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Lester Lee Bates, Sr. Papers

Identifier: SCU-SCPC-LLB

The Lester Lee Bates, Sr. Collection consists of four linear feet of documents, arranged into five series: Mayoral, Personal, Clippings, Audiovisual, and Vertical File Materials. The collection as a whole chronicles the almost legendary life and the eventful mayorship of Lester Lee Bates, Sr.

The Mayoral series includes portions of Bates’ correspondence and schedules, in addition to topical files about other cities and mayoral issues like law enforcement, city/county government consolidation, and the South Carolina state constitution’s need for revision. Bates kept orderly files of newspapers clippings and information on these topics and others, showing that he took his responsibility as mayor seriously, even if he sometimes joked about the position. A newspaper article from 1970 quotes Bates telling this tale about his 1948 election as mayor, edging out John T. Campbell [who served as mayor following Bates, from 1970 to 1978]:

“Right after I was elected, wherever I’d go, people would ask: How did one from Hell Hole Swamp get elected mayor of Columbia? I answered: The people who knew me voted for John Campbell and the ones who knew him voted for me – and he knew fourteen more than I did.”

Bates worked diligently to develop the city of Columbia while he served as mayor, encouraging new buildings and programs. In a 14 June 1970 news article in The State, Bates shares the approach he applied while making decisions as mayor: “I believe strongly that the only reason for Columbia to be here is to serve South Carolina.” Indeed, Bates was known as a mayor who got things done; in 1967 when he fought to build a new medical school in Columbia, one contemporary quipped, “Rome was not built in a day, but Lester was not the foreman of that job.”

Perhaps the most significant portion of the Mayoral series are the papers regarding the Columbia Community Relations Council, a biracial committee of city and business leaders established to facilitate the process of desegregation in Columbia. Bates created this council in 1964, and it existed through the 1990s as a vehicle “to enhance the quality of life and make the Columbia community a better place to live and work for all residents” [Greater Columbia Community Relations Council, 1993-1994 Annual Report]. A popular anecdote about the council’s formation claims that Bates refused to accept volunteers, and instead insisted on appointing each member, both African-American and white. He maintained that a volunteer would have ulterior and self-serving motives that an appointed member would not. Backing up this story, a handwritten note by Bates included in the collection [found in the Speeches, Materials section], reads: “I never asked a citizen to help that refused; I never had a volunteer that was worth a damn.”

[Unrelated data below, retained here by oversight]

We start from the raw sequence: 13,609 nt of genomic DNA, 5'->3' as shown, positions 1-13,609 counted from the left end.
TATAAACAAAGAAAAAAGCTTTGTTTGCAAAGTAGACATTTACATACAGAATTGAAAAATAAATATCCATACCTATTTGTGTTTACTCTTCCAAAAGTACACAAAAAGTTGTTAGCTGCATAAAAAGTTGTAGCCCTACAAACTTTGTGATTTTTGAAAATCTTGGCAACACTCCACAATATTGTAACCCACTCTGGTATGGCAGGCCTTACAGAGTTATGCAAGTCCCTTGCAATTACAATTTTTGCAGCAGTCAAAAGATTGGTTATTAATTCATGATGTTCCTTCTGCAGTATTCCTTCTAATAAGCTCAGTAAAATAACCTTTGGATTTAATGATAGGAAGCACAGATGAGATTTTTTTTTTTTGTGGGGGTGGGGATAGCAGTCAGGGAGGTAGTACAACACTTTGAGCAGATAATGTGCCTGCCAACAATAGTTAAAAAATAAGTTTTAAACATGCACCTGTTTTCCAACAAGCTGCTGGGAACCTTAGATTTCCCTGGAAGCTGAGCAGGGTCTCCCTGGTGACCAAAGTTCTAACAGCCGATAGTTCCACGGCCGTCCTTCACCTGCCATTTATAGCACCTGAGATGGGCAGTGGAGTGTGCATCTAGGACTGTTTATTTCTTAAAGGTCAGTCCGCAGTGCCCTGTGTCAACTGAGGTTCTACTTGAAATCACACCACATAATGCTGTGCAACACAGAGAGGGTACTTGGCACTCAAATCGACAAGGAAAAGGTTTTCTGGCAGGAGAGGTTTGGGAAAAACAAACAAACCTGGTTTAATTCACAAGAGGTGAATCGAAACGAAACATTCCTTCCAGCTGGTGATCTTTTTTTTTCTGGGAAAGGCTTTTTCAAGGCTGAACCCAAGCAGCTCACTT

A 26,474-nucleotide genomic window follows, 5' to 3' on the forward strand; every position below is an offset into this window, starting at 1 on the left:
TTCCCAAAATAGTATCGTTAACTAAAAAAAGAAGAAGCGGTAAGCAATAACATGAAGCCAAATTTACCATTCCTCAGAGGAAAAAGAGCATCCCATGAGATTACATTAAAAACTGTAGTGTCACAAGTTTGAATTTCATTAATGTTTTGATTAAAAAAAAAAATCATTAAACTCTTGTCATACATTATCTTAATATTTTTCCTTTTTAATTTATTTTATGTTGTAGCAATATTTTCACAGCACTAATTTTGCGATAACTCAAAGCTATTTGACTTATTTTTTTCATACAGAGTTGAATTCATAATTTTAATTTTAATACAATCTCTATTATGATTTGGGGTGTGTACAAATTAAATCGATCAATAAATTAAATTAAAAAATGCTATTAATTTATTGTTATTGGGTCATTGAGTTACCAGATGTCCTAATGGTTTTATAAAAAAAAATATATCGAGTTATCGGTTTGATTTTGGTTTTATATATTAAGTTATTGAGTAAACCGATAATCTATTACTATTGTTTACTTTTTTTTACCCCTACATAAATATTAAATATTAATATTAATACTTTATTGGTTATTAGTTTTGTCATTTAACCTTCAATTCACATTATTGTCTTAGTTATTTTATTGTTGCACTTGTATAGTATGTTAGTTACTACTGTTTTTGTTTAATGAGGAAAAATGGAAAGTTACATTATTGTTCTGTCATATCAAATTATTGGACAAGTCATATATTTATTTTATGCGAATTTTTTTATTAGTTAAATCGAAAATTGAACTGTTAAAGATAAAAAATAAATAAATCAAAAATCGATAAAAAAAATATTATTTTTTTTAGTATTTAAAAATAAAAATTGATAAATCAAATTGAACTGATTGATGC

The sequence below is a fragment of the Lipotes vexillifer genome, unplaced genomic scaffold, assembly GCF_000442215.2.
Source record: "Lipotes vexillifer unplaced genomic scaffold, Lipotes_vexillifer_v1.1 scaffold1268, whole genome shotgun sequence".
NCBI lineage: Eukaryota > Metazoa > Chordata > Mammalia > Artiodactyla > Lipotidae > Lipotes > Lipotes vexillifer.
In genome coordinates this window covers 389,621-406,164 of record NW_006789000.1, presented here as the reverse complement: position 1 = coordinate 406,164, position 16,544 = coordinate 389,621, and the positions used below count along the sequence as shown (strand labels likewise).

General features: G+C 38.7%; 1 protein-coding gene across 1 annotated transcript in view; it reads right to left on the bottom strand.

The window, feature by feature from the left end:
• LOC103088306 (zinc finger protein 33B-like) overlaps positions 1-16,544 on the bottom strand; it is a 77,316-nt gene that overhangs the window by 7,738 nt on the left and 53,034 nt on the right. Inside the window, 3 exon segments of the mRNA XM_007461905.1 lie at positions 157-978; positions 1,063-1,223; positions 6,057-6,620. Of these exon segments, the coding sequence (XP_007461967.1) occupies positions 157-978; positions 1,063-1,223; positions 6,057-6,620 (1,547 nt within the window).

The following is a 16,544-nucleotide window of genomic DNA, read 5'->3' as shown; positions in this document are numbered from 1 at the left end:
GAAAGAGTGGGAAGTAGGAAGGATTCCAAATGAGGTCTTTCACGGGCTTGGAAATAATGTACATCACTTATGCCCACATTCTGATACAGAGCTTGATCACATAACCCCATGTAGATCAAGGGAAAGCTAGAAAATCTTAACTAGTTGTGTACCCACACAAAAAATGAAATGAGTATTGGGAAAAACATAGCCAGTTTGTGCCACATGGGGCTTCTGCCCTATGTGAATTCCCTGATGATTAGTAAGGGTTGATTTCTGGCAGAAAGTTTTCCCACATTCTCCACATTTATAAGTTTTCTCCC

The files within the collection on the Columbia Community Relations Council contain information on its formation, organization [including bylaws], and programs like the Employment Guidance Center. Largely because of the influence of the Columbia Community Relations Council and its programs, desegregation occurred quickly and relatively peacefully in Columbia in the 1960s. A particularly interesting document within this series is a twenty page report by “The Negro Students of the University of South Carolina” detailing their thoughts on “the causes of racial unrest in Columbia,” submitted to Mayor Bates in 1968.

The Personal series includes information about Bates’ business interests: the Capital Life and Health Insurance Company (1936 to 1954), the Laurel Hill Highway Hotel and Theatre Restaurant (circa 1960s), and the New South Life Insurance Company (1955 to 1978). The papers consist of extensive coverage of New South Life’s financial and legal difficulties in the 1970s, as well as the company’s published annual reports from 1958 to 1970.

The Personal series also offers considerable material on the life and achievements of Bates’ son, Lester, Jr., including the research, notes, and drafts from the biography the younger Bates planned to write and publish about his father. Lester, Jr. died in early 2009 without having completed the project. Interesting aspects of this section are the programs from the 1960 and 1961 Miss Columbia pageants, sponsored by the Columbia Junior Chamber of Commerce, in which Lester, Jr. was heavily involved.